My Child is a Bully! What do I do?

This week, we are going to look at bullying from a different perspective – when your child is the bully.

A 1993 Olweus study found that boys who were identified as bullies in middle school were four times as likely to have a criminal conviction by age 24.

This one becomes more difficult since some studies show that bullies tend to come from families with problems ranging from domestic abuse, and drug abuse to divorce and financial issues.  So if the parents are in the middle of a crisis, they will likely not give their child the attention needed to diagnose a social behavior problem.   Clearly this is not always the case and there are two sides to every story.  Kids bully for a variety of reasons from wanting to feel powerful or in control to believing it will increase their status with peers.

I am not quite sure which would be worse to hear, that my child is being bullied at school, or learning that my child is the bully at school.  Both are pretty hard to swallow.  When your child is bullied, your heart aches for him and you want to help him get out of the situation as soon as possible.  When your child is the bully, a whole other set of emotions kick in, perhaps second guessing your parenting skills, feeling embarrassed to face other parents (especially if they know that your child is a bully) or even anger at your child for treating his peers with such disrespect.

Primarily, it is a parent’s responsibility to recognize their child as a bully, which may make you feel like you are a bad parent.  How did you miss this?  When did it happen? How long has he been a bully?  According to an Education.com article citing Alana Friedman, national Olweus bullying prevention trainer, there are some things a parent can do if your child is a bully:

  • Acknowledge the problem. Communicate directly with your child, let them know that you are aware of the bullying, that you take it seriously and that it won’t be tolerated.
  • Be a hands-on parent. Talk to your child and be ready to listen. Know who your child’s friends are. Monitor activities. Work with the school, and keep communication lines open. If they have a bullying prevention program, learn about it. One of the most important things that parents can do for their kids is to be involved.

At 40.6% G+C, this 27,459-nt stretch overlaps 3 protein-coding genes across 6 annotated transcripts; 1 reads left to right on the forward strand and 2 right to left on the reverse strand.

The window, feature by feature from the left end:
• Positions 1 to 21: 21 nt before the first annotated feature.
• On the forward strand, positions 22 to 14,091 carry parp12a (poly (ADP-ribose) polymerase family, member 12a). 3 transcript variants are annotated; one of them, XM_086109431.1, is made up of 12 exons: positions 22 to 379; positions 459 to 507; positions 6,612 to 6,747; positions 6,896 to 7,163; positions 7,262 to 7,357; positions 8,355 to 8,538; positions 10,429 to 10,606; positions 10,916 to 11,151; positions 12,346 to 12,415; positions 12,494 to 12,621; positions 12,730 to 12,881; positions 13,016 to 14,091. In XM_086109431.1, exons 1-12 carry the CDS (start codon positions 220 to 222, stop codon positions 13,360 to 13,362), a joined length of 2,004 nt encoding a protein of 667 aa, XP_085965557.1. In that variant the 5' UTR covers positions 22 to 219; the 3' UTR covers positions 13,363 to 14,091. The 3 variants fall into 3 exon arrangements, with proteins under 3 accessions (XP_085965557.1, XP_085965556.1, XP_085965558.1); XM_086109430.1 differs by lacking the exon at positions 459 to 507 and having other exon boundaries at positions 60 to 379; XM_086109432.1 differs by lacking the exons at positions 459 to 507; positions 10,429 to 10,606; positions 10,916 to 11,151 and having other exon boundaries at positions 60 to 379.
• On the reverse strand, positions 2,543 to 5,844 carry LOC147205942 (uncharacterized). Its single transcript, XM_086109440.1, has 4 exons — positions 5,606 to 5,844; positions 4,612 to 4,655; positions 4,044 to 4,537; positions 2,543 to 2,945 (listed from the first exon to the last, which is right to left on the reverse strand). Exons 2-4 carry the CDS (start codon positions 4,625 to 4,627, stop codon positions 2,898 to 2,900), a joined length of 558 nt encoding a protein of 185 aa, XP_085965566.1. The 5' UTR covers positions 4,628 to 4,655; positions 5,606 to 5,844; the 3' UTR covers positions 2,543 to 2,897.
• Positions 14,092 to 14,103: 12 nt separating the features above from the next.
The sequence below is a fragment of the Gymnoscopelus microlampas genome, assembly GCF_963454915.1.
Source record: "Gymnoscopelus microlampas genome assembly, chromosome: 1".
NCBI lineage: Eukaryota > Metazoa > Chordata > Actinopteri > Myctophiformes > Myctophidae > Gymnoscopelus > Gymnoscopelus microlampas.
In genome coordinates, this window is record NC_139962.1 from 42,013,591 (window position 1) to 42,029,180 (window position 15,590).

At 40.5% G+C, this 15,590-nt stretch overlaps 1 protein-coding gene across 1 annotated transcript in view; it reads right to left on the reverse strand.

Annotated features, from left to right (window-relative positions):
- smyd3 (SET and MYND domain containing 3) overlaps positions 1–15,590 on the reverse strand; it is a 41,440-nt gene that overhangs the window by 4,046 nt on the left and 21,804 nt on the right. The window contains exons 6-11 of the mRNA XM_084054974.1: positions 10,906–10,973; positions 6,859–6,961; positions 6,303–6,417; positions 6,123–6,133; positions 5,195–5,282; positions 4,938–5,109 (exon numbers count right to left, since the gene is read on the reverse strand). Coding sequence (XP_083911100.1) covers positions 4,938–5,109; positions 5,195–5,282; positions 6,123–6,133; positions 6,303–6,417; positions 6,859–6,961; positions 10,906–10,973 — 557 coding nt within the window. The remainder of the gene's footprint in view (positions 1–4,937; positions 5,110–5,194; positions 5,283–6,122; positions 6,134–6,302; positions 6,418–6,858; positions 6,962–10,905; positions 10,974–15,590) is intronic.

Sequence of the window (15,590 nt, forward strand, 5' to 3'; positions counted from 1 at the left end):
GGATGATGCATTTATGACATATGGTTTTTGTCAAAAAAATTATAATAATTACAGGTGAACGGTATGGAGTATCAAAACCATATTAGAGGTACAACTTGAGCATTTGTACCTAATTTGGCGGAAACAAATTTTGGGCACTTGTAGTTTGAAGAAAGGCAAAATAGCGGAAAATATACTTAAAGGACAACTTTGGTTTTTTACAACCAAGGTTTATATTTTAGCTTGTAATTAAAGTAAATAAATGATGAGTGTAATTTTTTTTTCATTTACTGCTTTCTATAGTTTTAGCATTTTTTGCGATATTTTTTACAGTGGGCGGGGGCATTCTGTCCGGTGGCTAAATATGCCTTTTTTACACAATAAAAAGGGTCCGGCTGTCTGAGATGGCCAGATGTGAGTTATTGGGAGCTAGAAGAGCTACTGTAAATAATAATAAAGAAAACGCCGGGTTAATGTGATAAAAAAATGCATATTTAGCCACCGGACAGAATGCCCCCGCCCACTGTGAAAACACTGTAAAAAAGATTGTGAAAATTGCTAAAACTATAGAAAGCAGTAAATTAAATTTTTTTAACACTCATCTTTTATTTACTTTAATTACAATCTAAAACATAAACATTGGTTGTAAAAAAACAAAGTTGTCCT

• Decrease violence at home. Turn off violent TV and video games. But also, monitor your own behavior. What do you do when angry? What is it teaching your child?
  • Teach positive behaviors. Reinforce kind, compassionate behavior. Teach empathy and provide opportunities for cooperation. Have your child care for a pet, and enroll your child in meaningful activities that cultivate talents and interests while fostering cooperation and friendship.
  • Seek professional help, if needed. Sometimes a situation calls for more than parental intervention. According to the U.S. Department of Health and Human Services, bullying can be a sign of other serious antisocial or violent behavior, which can lead to future problems in school and with the law.

Sometimes the parent is completely unaware of the situation.  Sometimes the parent encourages bullying, even supporting it!  It is hard to believe, but it happens.  In this situation, outsiders such as teachers/administrators, other parents, or sometimes law enforcement authorities need to get involved to make the parents aware of the consequences not only against their child but against themselves as well – including probation, jail time and social services intervention that could lead to the removal of the child from the home.

So parents, in my opinion, the best way to prevent your child from being a bully is INVOLVEMENT.  Know everything about your child, who he hangs out with, what he reads, what he watches on TV, what he does on the computer – you are NOT invading their privacy, you are being a good parent!  It is OK to “snoop.”  Some may disagree, but until a child is old enough to make their own decisions and face their own consequences (AKA – living on their own) it is the parent’s responsibility to guide their child in the right direction.  No matter what.  Period.

For more detailed information on bullying, visit http://www.olweus.org for comprehensive solutions to bullying.